Report: The Most Commonly Abused Drugs in LA County

Addiction and substance use is a nationwide problem. But specific areas of the country show specific trends and drug patterns. For example, the 2019 Los Angeles County Sentinel Community Site (SCS) Drug Use Patterns and Trends Report shows the current statistics of drug use in Los Angeles County. Dr. Mary-Lynn Brecht of UCLA authored the report, which was funded by the National Institute of Drug Abuse (NIDA) together with the Center for Substance Abuse Research. The data includes that of minors (teenagers under age 18).

We summarize the results below.

Methamphetamine

Methamphetamine (meth) is the most pressing substance of concern in LA County today.

  • Almost half of those who die of toxic substances in LA County tested positive for meth.
  • Meth accounts for almost 33% of treatment admissions in 2018. Treatment programs include those in California receiving any public funding or to programs providing narcotic replacement therapy.

Prescription Opioids

  • Prescription opioid abuse is the second most concerning problem in Los Angeles. Prescriptions include opiates, synthetics, and drugs such as oxycodone/OxyContin.
  • Data from Poison Control in 2018 shows that 13.1% of all calls about illicit substances were due to prescription opioid abuse. This percentage is nearly that of all illicit substances combined (14.4%).
  • According to the data, fentanyl use has also increased in LA County from previous years.

Marijuana

  • While meth and prescription opioids are the most concerning drugs abused in LA County overall, marijuana is the most concerning substance that LA County teenagers abuse.

Poison Control Data

  • There were 4,163 Poison Control reports made in 2018. Of these, 14.4% were for illicit drugs including marijuana.
  • 26.1% of the calls were about benzodiazepines. Benzodiazepines include tranquilizers, sedatives/hypnotics, and barbiturates.
  • Calls to poison control about methamphetamine, heroin, and cocaine also increased in 2018.

Seeking Treatment for Drug Abuse

  • The percentage of those seeking treatment for meth addiction is on the rise in LA County. There were almost 11,000 LA County admissions for meth abuse in 2018, out of 33,000 total admissions.
  • Second to meth is heroin abuse. 8,400 LA County residents sought treatment for heroin in 2018. This makes up about a quarter of all admissions to substance use treatment programs.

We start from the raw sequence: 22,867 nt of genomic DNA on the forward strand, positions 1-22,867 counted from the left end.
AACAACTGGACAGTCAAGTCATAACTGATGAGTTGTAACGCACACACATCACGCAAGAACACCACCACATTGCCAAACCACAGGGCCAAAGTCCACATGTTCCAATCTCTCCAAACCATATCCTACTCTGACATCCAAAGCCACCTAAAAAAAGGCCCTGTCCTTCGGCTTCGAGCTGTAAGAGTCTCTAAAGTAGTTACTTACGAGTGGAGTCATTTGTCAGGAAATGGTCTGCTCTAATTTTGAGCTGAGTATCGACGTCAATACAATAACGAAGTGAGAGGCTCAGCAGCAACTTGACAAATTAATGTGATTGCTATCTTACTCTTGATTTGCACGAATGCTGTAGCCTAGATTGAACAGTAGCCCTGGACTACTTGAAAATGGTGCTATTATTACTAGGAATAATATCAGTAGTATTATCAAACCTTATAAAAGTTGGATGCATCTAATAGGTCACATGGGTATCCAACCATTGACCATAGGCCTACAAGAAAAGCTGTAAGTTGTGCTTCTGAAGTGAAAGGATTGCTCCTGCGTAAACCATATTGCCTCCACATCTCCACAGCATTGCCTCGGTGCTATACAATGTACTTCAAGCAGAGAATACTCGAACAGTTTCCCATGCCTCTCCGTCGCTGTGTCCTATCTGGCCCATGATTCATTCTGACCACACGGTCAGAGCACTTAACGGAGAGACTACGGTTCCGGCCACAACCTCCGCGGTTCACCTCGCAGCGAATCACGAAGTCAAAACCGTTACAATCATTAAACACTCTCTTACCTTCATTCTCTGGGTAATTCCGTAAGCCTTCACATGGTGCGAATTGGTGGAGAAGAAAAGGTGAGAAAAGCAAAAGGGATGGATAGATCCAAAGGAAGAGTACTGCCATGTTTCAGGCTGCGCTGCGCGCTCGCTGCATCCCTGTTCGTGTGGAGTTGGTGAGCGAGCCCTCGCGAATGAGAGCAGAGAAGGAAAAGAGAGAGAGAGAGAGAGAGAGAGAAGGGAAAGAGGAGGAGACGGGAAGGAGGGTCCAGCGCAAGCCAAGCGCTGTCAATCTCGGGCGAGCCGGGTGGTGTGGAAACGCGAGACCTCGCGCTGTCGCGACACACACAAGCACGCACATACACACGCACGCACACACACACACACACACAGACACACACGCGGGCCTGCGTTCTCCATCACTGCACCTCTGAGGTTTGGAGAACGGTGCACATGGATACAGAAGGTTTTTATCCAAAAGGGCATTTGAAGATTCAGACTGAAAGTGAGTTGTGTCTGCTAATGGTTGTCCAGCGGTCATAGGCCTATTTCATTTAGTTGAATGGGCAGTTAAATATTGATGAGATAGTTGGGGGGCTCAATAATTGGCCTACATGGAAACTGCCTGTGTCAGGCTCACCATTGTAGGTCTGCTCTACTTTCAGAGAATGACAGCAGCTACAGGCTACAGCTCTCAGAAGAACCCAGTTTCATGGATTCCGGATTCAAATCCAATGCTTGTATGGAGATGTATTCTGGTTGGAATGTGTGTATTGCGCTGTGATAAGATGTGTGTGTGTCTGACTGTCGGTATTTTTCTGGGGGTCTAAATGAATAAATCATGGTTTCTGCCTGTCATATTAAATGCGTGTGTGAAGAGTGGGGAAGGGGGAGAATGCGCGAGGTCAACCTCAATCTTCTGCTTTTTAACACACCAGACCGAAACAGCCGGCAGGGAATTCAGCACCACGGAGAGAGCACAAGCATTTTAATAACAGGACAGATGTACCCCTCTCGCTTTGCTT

• In 2018, treatment admissions for heroin, marijuana, and prescription opioids slightly decreased. However, the author of the report admits this could be due to factors such as decreases in state funding and changes in delivery of services.
  • Treatment admissions for crack/cocaine abuse stayed approximately the same.
  • According to the report, LA County males were more likely to seek treatment for substance abuse than females.
  • When it comes to seeking substance use treatment for alcohol, heroin, crack/cocaine, meth, and prescription opioids, teenagers under age 18 only make up about 1%, or less than 1%, of treatment admissions in 2018. Residents between the years of 26-45 are the demographic most common to seek drug treatment in LA County.
  • However, the exception is for marijuana usage. 1,344 LA county teens sought out treatment for marijuana use in 2018. This constitutes almost 40% of all the LA County treatment admissions for marijuana in 2018.

You Can Help

If you or someone you love has problems with alcohol or drugs and you think they need help, you can make them aware that treatment for substance use disorder – aka addiction – is available, effective, and close at hand. Evidence-based treatment can help people break the cycles of addiction and live life without drugs and the collateral damage excess drug use can cause. Encourage them to seek professional help, get an evaluation by an addiction specialist, and consider treatment if recommended.